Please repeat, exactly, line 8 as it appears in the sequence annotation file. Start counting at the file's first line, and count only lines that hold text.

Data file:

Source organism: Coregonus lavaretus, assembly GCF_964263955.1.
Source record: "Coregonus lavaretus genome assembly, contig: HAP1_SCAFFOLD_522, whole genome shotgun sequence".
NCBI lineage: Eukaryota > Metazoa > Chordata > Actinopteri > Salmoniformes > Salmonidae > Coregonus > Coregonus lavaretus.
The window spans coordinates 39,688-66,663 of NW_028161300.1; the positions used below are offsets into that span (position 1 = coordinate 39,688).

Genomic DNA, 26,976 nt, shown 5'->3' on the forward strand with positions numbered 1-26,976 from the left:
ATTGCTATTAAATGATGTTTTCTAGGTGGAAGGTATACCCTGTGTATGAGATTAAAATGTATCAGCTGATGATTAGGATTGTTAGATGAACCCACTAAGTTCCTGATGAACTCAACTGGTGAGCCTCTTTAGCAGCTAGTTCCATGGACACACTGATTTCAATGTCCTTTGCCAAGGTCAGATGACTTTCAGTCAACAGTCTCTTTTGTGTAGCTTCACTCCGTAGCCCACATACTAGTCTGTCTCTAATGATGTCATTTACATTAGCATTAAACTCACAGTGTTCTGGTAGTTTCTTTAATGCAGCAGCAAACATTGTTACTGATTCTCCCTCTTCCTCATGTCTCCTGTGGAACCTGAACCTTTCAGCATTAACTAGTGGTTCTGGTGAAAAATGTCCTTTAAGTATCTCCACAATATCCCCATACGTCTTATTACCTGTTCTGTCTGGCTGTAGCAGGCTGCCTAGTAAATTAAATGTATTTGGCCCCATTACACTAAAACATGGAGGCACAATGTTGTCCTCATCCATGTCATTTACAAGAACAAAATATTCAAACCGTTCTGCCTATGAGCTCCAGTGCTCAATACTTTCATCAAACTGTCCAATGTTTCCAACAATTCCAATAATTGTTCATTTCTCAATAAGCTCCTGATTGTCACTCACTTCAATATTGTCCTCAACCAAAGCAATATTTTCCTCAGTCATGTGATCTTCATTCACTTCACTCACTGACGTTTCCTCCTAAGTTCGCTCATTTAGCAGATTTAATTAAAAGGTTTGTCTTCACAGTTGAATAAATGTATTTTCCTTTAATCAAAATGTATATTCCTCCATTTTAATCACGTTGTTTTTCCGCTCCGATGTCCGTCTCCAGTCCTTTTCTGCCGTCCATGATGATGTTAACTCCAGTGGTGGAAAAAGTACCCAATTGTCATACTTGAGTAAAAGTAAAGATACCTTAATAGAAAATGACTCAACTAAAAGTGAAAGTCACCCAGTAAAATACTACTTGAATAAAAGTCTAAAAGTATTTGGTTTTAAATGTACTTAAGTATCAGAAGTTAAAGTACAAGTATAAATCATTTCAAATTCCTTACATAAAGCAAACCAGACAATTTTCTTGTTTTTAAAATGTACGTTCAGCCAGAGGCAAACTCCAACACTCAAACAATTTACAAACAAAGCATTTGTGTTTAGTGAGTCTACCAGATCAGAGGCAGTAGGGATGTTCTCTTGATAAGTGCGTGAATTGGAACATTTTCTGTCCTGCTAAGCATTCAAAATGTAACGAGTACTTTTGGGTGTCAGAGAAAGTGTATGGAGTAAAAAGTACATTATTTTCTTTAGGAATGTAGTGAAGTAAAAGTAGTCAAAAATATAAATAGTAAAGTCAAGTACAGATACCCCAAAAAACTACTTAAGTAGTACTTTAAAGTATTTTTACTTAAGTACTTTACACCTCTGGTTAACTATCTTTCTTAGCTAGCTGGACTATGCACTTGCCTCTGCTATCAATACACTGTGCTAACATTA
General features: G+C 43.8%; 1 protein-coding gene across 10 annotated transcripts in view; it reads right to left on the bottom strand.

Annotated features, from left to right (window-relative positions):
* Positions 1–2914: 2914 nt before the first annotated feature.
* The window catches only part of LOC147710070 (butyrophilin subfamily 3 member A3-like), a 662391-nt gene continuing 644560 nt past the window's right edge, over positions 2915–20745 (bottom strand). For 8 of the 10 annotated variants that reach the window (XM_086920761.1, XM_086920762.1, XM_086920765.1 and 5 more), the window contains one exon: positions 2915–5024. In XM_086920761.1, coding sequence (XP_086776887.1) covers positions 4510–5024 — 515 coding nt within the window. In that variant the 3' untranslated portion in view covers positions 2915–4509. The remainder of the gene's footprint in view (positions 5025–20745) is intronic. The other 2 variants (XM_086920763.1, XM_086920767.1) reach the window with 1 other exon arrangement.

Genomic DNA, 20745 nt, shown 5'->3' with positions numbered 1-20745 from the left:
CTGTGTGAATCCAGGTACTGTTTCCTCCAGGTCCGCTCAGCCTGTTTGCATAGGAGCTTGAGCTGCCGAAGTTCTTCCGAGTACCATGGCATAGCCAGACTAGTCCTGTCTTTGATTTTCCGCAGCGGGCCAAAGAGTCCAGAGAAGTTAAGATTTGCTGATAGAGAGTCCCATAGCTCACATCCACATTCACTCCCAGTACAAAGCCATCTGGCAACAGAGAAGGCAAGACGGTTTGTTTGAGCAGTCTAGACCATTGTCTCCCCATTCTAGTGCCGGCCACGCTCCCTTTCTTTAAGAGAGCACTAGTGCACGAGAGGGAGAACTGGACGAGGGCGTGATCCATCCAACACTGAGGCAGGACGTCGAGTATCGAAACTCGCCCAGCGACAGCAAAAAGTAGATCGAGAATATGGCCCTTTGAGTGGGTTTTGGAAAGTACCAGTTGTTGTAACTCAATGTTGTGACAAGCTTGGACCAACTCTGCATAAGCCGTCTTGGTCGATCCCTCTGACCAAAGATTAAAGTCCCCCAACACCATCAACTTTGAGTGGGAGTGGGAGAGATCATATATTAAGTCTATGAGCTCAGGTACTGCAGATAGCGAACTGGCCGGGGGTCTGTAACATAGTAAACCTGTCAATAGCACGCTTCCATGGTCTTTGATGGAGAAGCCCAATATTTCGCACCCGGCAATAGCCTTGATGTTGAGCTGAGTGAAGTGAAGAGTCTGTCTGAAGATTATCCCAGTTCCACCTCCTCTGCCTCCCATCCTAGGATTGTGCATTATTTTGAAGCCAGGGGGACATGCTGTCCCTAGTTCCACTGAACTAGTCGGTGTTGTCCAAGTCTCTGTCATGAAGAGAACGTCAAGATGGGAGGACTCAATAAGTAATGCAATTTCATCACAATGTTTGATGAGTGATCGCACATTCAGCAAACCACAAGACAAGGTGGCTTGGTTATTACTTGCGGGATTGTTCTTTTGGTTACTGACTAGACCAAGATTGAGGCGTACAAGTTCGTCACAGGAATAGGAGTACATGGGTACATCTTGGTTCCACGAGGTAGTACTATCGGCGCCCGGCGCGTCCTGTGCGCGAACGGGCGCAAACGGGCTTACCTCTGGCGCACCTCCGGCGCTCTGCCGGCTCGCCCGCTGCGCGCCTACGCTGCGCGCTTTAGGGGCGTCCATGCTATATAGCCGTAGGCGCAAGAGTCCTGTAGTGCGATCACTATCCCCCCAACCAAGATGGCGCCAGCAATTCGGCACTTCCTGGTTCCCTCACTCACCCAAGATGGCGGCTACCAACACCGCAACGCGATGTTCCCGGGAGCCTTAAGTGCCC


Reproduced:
Annotated features, from left to right (window-relative positions):